Nikki Cornelius

Nikki is the COO of Frontier Marketing.

Capitalize on Color in Marketing to Boost Your Business

There’s no doubt about it: Color in marketing affects your bottom line. Advertisers have long used colors to attract customers.

Color responses account for 60 percent of the acceptance or rejection of a product or service, psychologists suggest. On average, the buying decision is made within the first 90 seconds.Because color is the first thing we see when looking at a product, it is still the most important factor in marketing. This goes for a package design, logo, website, or advertisement.

When building your brand, website, or even an ad, it is important to do your research and choose the most appropriate color combinations to represent your brand’s personality.

But what exactly are the best colors? The field of color psychology looks at the impact of different colors, but there is some debate about the science behind the conclusions.

Research shows that reactions to colors vary widely. Our experiences shape our opinions of the world around us. Whether we are aware of them or not, they will determine our emotion to certain colors.

Still, there is plenty to learn about the best strategies for color in marketing.

Infographic showing how the impact of color in marketing with examples and statistics.

What Does Color Psychology Say?

Color psychology suggests that warm colors such as yellow, orange, and red give off a bold, confident, and optimistic feeling. Blues and other cool colors are thought to convey trust and calm, on the other hand.

Color psychology points to gender similarities as well as differences:

  • Research shows that, on average, both men and women consider blue their favorite color.
  • The next-best color for women is purple, but no men stated purple as their favorite.
  • Other findings show women prefer softer colors, while men favor bold colors.

What can you draw from this? You may want to avoid purple when targeting male customers, for instance. Also, keep in mind that using a bolder or softer hue is a good way to reach your target audience.

Illustration of research that blue is a common favorite color for men and women and purple is a second choice for women, and images of soft and bold colors to show the role of color in marketing.

Context is Everything: Match Your Industry

While color psychology is something to keep in mind, it’s not the final word, says Frontier Marketing Graphic Designer Jackie Malinowski.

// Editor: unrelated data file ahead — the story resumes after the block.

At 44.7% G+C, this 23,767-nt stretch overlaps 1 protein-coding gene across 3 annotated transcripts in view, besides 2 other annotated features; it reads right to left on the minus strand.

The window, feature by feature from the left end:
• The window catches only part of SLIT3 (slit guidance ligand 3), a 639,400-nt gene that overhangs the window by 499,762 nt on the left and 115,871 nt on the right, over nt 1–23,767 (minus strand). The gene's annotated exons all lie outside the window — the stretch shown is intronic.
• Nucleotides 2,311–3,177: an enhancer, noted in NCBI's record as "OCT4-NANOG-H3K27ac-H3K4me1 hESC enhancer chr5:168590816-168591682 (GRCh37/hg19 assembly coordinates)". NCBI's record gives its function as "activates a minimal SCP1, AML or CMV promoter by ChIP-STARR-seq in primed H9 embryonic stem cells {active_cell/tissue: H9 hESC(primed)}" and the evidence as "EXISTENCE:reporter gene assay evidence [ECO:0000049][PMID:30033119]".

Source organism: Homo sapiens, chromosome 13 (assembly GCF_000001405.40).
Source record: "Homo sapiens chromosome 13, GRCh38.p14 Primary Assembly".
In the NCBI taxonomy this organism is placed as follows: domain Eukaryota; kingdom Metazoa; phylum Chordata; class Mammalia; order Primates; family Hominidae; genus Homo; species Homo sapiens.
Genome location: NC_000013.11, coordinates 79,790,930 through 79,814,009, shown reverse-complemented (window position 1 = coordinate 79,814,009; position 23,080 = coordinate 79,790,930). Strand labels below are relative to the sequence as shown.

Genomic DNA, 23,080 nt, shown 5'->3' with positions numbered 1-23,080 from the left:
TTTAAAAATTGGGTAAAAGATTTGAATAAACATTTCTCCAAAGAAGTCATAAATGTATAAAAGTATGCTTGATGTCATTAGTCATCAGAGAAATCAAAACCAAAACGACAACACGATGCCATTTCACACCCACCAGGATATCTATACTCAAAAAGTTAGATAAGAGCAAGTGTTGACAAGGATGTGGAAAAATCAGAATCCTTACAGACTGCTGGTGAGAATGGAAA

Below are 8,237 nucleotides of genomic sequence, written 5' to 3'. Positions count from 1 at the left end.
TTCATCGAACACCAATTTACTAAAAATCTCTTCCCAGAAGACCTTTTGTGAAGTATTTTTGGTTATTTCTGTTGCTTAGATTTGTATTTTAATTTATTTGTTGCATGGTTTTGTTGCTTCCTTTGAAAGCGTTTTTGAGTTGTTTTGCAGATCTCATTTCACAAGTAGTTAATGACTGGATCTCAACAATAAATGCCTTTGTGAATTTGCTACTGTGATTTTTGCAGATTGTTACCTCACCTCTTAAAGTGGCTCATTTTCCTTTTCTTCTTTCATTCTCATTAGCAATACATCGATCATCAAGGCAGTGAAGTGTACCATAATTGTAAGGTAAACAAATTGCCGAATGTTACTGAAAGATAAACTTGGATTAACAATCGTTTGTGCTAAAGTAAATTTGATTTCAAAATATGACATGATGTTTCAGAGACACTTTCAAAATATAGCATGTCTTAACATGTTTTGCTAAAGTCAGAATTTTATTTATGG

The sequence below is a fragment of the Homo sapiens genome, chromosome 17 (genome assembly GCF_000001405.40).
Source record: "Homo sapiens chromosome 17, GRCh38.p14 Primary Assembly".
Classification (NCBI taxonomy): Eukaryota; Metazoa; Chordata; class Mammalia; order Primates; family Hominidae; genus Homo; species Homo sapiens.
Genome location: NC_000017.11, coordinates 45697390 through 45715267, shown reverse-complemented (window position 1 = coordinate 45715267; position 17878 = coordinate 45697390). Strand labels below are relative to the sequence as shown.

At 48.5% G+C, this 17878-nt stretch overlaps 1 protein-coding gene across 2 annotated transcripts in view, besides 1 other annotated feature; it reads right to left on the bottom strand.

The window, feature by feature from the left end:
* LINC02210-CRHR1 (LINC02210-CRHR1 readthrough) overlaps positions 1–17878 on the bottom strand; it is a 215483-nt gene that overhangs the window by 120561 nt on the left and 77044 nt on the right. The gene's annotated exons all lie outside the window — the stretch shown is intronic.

It’s a powerful tool, but it’s not a set of rules that are unchanging and that you need to follow,” she explains.

For example, red and yellow are often used by fast-food outlets because these colors are thought to stimulate the appetite. If you’re a fine-dining restaurant, however, red and yellow would be the wrong look, Jackie notes.

Instead, Jackie urges business owners to think about their brand. “How do you want to come across? Look at your overall industry to get a sense of what colors work well.”

Colors and patterns for a hunting gear business, for instance, should match hunters’ love of the outdoors. You won’t want elegant themes in those ads and flyers. It just would not sell.

On the other hand, a high-end beauty product line wouldn’t even consider using the same colors as a hunting or outdoorsy brand.

A product with an often-disliked color will sometimes sell well. Many people would put the color brown low on their marketing lists. The exception? When your product is organic and natural. This color, if used appropriately, could actually draw the attention of your target buyer.

Images of a dark green and tan logo for a hunting club compared with a logo featuring softer colors of pale pink and aqua for a spa salon.
When choosing your colors consider industry patterns for colors, such as dark greens for outdoor brands and soft purples for beauty brands.

Consistency Counts

Whatever your colors, make sure your branding is consistent, Jackie advises.

There should be a consistent look throughout your signs, website, ads, flyers, and all other materials. When someone picks up your ad, there should be no doubt whose business it promotes.

Jackie adds these other tips:

  • Choose a small number of key colors and stick with them.
  • If you like to show a lot of colors, use three or four as your primary palette, with other colors used in very small amounts.
  • Having eight or more prominent colors may create a chaotic look.

“Keeping the color palette consistent is more important than color psychology and symbolism,” Jackie notes.

Keep Things Simple

Above all, keep your designs and colors simple. Colors that appear across from each other on the color wheel show a sharp contrast–an energetic look, Jackie explains.

On the other hand, using colors that are next to each other on the color wheel, such as blue and green, has a calming effect.

Using too few or too many colors can harm your brand. Two to three colors (not counting black and white) often work well.

Get Professional Graphic Design Help from a Pro

Our in-house graphic design team can give you an edge. Whether you need infographics, flyers, social media graphics, web banners, or branded PowerPoint presentations, we can help. Call us at 847-254-0837.

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